I've been to board game stores that serve food and drinks, but I've never before been to a full-on board game café. Given that Canada is full of them, I couldn't visit here and not go to one—even if I'm technically working.
Right now, I'm co-teaching a French-Canadian culture class, and we're in Canada with the kiddos. They are supposed to be practicing their French as much as possible. And last night, I had the perfect solution: Take a couple of them with me to a board game café!
Most of the students were too cool to go with me, but I took some kids to La Revanche last night, and we had a BLAST. The game library is huge. There are game teachers there to help you select and learn games in both English and French. And you can play games that really stretch your language skills—we went with Tales of the Arabian Nights, which meant that we were all doing a lot of reading in French. My brain got a workout, too! (I passed my reading requirement for my Ph.D. back in the day, but it's been a while.)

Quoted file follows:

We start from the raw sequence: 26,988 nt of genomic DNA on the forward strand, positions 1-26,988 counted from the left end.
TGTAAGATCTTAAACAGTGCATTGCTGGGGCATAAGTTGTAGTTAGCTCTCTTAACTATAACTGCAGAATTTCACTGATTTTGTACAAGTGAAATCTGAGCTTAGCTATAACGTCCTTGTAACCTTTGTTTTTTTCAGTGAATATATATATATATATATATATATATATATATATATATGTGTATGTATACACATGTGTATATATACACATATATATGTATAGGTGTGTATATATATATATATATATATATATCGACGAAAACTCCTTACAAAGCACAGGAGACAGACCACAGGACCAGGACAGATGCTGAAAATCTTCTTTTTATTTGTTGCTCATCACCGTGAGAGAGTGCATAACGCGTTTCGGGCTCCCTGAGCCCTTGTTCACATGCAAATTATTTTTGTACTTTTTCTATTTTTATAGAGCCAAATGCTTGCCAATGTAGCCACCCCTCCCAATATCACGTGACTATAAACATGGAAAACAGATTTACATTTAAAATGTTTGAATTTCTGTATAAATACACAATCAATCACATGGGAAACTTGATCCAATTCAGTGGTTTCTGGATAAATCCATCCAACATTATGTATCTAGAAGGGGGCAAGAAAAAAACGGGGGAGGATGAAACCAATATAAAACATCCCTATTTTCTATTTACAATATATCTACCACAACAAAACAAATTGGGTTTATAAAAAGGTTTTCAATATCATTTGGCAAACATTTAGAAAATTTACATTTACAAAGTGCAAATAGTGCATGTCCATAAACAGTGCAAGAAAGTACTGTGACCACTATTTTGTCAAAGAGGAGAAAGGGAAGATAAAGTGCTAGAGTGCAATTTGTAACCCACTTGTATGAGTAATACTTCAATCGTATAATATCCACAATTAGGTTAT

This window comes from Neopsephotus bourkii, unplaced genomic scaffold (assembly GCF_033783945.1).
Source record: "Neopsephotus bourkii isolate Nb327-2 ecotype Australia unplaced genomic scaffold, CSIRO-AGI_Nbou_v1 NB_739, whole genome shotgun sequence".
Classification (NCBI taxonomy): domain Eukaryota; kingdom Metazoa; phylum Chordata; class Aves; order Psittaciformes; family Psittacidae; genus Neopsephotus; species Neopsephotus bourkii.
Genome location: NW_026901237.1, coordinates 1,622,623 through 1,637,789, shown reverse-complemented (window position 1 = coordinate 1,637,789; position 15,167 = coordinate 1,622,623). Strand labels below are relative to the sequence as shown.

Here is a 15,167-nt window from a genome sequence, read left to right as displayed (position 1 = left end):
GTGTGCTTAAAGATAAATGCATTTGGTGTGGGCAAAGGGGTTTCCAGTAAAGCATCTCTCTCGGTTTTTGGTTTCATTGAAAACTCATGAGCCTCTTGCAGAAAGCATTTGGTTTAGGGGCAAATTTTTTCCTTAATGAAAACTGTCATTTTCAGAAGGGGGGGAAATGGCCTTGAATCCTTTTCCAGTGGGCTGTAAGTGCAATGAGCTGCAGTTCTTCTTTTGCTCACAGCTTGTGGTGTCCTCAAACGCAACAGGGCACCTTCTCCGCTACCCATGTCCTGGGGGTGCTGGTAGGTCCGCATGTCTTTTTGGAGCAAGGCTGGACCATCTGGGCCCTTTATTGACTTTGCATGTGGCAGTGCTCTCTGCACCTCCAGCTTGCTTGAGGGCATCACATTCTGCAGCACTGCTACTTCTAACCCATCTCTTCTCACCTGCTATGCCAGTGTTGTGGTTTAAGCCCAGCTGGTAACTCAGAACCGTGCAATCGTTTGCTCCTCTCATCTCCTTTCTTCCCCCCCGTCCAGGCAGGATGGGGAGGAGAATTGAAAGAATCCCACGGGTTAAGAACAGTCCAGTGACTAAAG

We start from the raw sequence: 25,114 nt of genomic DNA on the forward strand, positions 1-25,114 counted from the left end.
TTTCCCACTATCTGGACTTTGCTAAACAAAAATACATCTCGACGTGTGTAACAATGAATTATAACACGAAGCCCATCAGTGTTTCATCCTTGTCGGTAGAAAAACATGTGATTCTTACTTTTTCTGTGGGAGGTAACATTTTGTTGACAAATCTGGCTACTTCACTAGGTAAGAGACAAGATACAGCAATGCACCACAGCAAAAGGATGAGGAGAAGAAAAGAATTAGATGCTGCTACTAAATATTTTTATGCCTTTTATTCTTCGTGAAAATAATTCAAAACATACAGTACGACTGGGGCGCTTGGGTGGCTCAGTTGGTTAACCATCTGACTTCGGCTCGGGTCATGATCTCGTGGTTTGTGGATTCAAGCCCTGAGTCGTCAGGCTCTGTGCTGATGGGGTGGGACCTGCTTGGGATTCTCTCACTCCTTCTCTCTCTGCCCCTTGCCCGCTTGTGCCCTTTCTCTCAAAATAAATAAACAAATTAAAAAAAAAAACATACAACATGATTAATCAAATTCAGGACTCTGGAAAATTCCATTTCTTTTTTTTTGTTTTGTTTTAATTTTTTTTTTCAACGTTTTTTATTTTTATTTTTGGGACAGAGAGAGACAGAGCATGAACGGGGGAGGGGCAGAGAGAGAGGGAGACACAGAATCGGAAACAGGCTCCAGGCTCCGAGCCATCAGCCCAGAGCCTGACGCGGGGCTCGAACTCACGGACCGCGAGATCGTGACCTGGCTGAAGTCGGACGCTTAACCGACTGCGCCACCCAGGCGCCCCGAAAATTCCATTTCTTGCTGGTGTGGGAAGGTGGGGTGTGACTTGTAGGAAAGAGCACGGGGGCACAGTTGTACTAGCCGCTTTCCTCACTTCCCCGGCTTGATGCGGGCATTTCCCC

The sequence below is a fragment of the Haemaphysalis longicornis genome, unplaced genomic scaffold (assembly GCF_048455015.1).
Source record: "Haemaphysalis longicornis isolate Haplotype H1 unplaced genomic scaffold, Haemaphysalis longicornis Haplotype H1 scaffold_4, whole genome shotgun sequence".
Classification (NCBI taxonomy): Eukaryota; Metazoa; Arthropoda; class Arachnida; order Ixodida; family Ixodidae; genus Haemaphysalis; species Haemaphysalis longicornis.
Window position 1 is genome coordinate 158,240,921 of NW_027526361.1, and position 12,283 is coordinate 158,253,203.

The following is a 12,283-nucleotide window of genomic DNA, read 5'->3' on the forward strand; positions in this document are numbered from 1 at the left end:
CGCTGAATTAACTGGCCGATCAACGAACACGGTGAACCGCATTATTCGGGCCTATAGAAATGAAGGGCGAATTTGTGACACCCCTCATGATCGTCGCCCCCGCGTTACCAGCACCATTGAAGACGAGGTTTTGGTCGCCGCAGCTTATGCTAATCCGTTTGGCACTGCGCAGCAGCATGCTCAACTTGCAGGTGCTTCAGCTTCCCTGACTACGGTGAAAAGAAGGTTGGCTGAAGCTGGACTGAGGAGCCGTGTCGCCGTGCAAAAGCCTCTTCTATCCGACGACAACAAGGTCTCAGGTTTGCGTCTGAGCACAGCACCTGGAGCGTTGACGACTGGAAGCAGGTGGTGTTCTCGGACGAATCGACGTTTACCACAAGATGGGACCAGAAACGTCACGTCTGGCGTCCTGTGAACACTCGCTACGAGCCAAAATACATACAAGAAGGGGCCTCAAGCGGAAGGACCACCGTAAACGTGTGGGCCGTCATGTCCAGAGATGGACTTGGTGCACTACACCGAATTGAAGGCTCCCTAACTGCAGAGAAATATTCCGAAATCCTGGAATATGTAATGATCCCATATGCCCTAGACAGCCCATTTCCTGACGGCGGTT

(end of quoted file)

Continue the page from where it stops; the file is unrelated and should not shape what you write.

During the game, we had an adventure in which my students were imprisoned several times, one kid went crazy from listening to an overly-long speech, hearts were broken, and a magical relic turned one of us into an animal. I managed to repeatedly earn the "sagesse" skill, so the students now sarcastically call me "wise one." It was hilarious, and most importantly, it was all in French.
Not only did the kids have a great time—meaning that more kids will want to come in the future—but my colleagues were intrigued by the fact that the students had to work through so much French. (English is their first language, so they lean on it whenever possible.) If we do this trip again next year, we might specifically try to arrange a trip to a board game café so the kids can try to learn game rules in French and have a more immersive language experience.
This is one of those awesome situations where my professional and personal interests combine in a satisfying way. Not only have I passed the board game disease to a new generation, but I managed to help my students work on their French, even though I don't really speak it myself. I'm going to call that a win.